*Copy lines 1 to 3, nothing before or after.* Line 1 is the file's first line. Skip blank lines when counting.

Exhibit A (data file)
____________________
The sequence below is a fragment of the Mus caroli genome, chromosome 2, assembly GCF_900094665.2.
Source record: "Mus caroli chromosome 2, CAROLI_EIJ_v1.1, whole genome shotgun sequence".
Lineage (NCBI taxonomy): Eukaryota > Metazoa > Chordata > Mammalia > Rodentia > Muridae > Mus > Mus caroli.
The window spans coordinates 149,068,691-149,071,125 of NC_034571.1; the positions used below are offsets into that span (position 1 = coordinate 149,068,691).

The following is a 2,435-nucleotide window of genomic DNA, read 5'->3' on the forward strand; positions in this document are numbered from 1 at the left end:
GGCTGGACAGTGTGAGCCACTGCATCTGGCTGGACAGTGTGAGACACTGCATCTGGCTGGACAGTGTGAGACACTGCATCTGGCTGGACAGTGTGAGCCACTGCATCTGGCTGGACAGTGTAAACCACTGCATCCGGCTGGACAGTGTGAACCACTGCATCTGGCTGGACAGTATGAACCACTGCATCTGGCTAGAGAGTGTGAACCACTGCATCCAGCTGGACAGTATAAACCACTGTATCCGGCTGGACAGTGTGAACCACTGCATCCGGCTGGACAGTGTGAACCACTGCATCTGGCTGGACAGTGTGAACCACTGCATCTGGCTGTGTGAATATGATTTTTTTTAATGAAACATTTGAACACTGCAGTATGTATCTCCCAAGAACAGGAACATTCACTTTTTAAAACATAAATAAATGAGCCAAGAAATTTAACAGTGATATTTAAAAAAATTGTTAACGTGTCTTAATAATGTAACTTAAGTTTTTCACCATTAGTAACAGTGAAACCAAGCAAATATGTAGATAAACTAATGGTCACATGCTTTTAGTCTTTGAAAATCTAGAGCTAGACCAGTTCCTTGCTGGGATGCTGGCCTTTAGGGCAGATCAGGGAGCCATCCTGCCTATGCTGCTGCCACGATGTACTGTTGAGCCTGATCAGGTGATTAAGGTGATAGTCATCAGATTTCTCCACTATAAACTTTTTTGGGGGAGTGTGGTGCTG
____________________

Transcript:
The sequence below is a fragment of the Mus caroli genome, chromosome 2, assembly GCF_900094665.2.
Source record: "Mus caroli chromosome 2, CAROLI_EIJ_v1.1, whole genome shotgun sequence".
Lineage (NCBI taxonomy): Eukaryota > Metazoa > Chordata > Mammalia > Rodentia > Muridae > Mus > Mus caroli.